**Today’s problem (Oct 7):**

Some students rounded off the prices using a number line to get the answer…

Some students rounded off the prices and added them (and gave a good explanation)…

Some students demonstrated a thorough understanding of rounding numbers by finding three different answers (rounding to the nearest thousand, hundred, and tens)…

Some students answered the question in a very creative way by add ing the exact prices together and then rounding off the answer to the nearest hundreds and thousands. Good job!

Consolidation: We talked about how questions can be approached in different ways.

**Today’s problem (Oct 14):**

We were focusing on wether the concepts of place value would be connected to numbers that had decimals (in this case the concrete idea of money)…

Some students answered the question without explanation:

Some students included a brief explanation of what they were doing, but not how or why they were doing it…

Some students inlcuded an explanation using the vocabulary of ‘first number’ and ‘second number’ to describe the place value columns (we looked at the first number, if it was the same we looked at the second number…):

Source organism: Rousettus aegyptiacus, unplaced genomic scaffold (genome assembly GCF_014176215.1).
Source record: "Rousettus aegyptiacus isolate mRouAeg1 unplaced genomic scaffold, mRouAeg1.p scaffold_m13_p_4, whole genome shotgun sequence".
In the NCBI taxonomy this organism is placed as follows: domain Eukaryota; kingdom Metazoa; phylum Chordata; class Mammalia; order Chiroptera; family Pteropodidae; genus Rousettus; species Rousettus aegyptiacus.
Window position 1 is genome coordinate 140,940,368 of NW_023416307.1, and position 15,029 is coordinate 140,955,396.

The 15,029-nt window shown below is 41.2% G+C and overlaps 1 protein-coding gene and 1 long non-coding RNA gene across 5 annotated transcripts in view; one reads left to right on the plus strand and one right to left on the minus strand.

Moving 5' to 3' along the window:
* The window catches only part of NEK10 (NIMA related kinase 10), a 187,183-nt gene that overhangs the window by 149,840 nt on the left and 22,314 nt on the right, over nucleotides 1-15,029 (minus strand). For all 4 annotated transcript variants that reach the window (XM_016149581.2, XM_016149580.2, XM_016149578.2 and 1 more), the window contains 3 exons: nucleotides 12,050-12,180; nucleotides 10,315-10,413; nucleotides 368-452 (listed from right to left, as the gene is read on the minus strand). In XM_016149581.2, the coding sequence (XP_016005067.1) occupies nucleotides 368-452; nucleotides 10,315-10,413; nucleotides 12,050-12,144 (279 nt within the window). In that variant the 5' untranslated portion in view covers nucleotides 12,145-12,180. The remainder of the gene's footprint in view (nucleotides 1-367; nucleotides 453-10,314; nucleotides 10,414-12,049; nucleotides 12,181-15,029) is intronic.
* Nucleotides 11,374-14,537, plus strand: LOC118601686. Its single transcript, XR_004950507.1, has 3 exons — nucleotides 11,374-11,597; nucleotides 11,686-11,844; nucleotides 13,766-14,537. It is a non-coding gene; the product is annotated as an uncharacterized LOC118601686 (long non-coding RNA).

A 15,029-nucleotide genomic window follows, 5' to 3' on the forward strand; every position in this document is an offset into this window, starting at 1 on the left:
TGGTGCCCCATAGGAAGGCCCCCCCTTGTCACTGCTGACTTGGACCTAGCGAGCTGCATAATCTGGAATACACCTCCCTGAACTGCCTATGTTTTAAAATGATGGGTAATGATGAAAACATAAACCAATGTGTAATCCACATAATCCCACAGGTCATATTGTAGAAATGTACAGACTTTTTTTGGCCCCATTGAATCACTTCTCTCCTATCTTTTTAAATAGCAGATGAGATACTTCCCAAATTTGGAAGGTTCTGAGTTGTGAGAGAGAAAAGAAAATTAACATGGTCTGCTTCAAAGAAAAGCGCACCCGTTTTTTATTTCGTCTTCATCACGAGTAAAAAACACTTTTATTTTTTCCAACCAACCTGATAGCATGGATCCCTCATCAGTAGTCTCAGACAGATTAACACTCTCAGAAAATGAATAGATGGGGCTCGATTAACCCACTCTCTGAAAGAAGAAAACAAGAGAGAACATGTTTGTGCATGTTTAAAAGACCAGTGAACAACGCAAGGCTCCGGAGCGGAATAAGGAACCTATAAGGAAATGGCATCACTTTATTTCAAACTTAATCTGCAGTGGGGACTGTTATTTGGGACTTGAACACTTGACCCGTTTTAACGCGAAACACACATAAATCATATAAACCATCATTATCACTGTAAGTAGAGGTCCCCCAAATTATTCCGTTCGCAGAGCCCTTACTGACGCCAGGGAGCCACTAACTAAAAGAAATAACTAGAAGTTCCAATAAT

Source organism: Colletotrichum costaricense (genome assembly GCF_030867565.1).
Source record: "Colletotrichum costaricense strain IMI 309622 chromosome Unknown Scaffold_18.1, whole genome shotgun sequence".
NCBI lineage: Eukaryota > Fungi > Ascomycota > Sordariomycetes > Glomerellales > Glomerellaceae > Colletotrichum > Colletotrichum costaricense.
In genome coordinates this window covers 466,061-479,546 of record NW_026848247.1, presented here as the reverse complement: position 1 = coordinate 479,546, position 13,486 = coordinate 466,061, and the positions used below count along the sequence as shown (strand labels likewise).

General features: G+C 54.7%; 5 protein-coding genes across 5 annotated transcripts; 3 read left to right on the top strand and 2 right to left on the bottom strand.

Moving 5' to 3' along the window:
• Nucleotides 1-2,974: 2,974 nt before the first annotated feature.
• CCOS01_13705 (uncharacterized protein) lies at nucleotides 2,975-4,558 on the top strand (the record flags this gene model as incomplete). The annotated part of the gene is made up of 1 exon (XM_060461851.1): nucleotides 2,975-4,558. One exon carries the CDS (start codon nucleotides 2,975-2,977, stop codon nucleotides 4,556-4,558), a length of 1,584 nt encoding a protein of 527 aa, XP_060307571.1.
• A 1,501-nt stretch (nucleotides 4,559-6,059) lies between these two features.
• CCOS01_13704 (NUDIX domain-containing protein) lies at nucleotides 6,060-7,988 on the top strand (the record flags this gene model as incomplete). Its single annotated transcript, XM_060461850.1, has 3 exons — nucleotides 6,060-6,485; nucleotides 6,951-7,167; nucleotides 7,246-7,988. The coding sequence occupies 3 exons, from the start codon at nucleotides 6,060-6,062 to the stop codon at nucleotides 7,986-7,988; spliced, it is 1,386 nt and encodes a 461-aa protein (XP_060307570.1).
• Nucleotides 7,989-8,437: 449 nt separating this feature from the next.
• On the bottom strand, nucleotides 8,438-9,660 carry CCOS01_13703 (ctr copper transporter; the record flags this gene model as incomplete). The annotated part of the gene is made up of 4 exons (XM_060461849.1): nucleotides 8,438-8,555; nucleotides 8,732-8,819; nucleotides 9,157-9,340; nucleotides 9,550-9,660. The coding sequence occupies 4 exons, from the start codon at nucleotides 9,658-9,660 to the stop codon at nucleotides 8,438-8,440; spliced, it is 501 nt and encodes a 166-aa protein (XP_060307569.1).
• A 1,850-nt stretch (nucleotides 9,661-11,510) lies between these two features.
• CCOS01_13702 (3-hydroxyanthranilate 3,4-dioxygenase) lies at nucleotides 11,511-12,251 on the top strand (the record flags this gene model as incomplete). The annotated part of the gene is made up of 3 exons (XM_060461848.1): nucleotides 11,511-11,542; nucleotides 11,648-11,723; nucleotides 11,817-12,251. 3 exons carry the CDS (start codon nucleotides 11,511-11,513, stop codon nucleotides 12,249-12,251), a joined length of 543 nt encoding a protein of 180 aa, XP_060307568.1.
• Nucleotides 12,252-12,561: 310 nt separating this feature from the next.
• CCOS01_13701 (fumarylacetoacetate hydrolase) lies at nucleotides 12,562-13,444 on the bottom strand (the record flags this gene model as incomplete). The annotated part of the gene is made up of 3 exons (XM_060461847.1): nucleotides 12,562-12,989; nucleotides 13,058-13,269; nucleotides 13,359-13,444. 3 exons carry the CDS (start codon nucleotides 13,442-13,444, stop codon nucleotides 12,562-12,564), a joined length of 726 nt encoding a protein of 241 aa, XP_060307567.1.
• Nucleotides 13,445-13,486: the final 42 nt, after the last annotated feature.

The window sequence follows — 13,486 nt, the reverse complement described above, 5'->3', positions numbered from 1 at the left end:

Some students used vocabulary such as ‘dollars’, ’10 cents column’, and ‘cents’ to describe the place value column…

Some students used the math vocabulary of ‘ones’, ‘tenths’, and ‘hundredths’ to describe the place value columns…

Consolidation: We focused on the math vocabulary of ‘tenths’ and ‘hundredths’ when focusing on decimals. The students made some great connections between decimals and money, as well as between the ending of tenths (ths) and hundredths (ths) and how it is commonly found when working with fractions (e.g.: two fifths).

**Today’s problem (October 17):**

We continued to focus on representing numbers. Here we were looking again at using a good math vocabulary. But also, as the results came out, it was interesting to look at strategies students used to come up with all the possible outcomes…